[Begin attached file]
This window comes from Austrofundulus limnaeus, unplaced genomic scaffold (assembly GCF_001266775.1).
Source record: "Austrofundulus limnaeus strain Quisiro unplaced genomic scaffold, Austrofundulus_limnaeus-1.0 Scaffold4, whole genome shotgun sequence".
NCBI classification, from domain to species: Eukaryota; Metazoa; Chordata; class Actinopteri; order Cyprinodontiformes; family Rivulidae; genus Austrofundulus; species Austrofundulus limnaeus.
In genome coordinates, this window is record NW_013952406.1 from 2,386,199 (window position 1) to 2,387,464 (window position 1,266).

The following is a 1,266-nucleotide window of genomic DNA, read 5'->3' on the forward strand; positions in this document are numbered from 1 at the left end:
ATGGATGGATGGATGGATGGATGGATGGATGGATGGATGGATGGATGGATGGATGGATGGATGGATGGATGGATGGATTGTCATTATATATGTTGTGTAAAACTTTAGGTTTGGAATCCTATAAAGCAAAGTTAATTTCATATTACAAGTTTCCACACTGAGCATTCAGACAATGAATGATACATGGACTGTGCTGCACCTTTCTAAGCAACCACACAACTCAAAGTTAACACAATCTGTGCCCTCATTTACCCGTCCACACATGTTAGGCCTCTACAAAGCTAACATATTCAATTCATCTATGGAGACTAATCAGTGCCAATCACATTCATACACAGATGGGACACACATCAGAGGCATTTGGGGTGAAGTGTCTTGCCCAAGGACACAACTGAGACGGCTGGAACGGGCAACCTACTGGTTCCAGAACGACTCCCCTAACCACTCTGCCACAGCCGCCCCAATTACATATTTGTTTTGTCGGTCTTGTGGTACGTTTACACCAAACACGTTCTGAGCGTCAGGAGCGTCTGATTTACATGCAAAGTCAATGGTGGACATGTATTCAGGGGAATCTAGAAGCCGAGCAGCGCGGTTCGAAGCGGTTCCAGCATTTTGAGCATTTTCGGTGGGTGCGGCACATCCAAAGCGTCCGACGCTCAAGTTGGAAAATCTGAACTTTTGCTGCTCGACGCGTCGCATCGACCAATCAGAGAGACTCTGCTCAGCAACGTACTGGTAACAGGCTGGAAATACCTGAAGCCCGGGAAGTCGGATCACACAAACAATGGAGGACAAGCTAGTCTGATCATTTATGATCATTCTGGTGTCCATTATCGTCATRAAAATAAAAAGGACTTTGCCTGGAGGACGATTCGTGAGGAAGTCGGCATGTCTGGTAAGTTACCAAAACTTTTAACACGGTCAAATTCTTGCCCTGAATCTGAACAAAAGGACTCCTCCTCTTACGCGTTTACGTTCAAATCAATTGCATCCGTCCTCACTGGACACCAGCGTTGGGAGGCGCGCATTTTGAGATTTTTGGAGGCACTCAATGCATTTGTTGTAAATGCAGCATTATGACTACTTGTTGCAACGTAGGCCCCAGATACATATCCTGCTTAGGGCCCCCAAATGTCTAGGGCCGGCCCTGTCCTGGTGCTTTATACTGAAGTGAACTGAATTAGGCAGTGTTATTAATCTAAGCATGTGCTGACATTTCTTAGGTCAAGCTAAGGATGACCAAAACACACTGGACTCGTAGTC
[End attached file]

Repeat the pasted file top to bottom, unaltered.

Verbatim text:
This window comes from Austrofundulus limnaeus, unplaced genomic scaffold (assembly GCF_001266775.1).
Source record: "Austrofundulus limnaeus strain Quisiro unplaced genomic scaffold, Austrofundulus_limnaeus-1.0 Scaffold4, whole genome shotgun sequence".
NCBI classification, from domain to species: Eukaryota; Metazoa; Chordata; class Actinopteri; order Cyprinodontiformes; family Rivulidae; genus Austrofundulus; species Austrofundulus limnaeus.
In genome coordinates, this window is record NW_013952406.1 from 2,386,199 (window position 1) to 2,387,464 (window position 1,266).

The following is a 1,266-nucleotide window of genomic DNA, read 5'->3' on the forward strand; positions in this document are numbered from 1 at the left end:
ATGGATGGATGGATGGATGGATGGATGGATGGATGGATGGATGGATGGATGGATGGATGGATGGATGGATGGATGGATTGTCATTATATATGTTGTGTAAAACTTTAGGTTTGGAATCCTATAAAGCAAAGTTAATTTCATATTACAAGTTTCCACACTGAGCATTCAGACAATGAATGATACATGGACTGTGCTGCACCTTTCTAAGCAACCACACAACTCAAAGTTAACACAATCTGTGCCCTCATTTACCCGTCCACACATGTTAGGCCTCTACAAAGCTAACATATTCAATTCATCTATGGAGACTAATCAGTGCCAATCACATTCATACACAGATGGGACACACATCAGAGGCATTTGGGGTGAAGTGTCTTGCCCAAGGACACAACTGAGACGGCTGGAACGGGCAACCTACTGGTTCCAGAACGACTCCCCTAACCACTCTGCCACAGCCGCCCCAATTACATATTTGTTTTGTCGGTCTTGTGGTACGTTTACACCAAACACGTTCTGAGCGTCAGGAGCGTCTGATTTACATGCAAAGTCAATGGTGGACATGTATTCAGGGGAATCTAGAAGCCGAGCAGCGCGGTTCGAAGCGGTTCCAGCATTTTGAGCATTTTCGGTGGGTGCGGCACATCCAAAGCGTCCGACGCTCAAGTTGGAAAATCTGAACTTTTGCTGCTCGACGCGTCGCATCGACCAATCAGAGAGACTCTGCTCAGCAACGTACTGGTAACAGGCTGGAAATACCTGAAGCCCGGGAAGTCGGATCACACAAACAATGGAGGACAAGCTAGTCTGATCATTTATGATCATTCTGGTGTCCATTATCGTCATRAAAATAAAAAGGACTTTGCCTGGAGGACGATTCGTGAGGAAGTCGGCATGTCTGGTAAGTTACCAAAACTTTTAACACGGTCAAATTCTTGCCCTGAATCTGAACAAAAGGACTCCTCCTCTTACGCGTTTACGTTCAAATCAATTGCATCCGTCCTCACTGGACACCAGCGTTGGGAGGCGCGCATTTTGAGATTTTTGGAGGCACTCAATGCATTTGTTGTAAATGCAGCATTATGACTACTTGTTGCAACGTAGGCCCCAGATACATATCCTGCTTAGGGCCCCCAAATGTCTAGGGCCGGCCCTGTCCTGGTGCTTTATACTGAAGTGAACTGAATTAGGCAGTGTTATTAATCTAAGCATGTGCTGACATTTCTTAGGTCAAGCTAAGGATGACCAAAACACACTGGACTCGTAGTC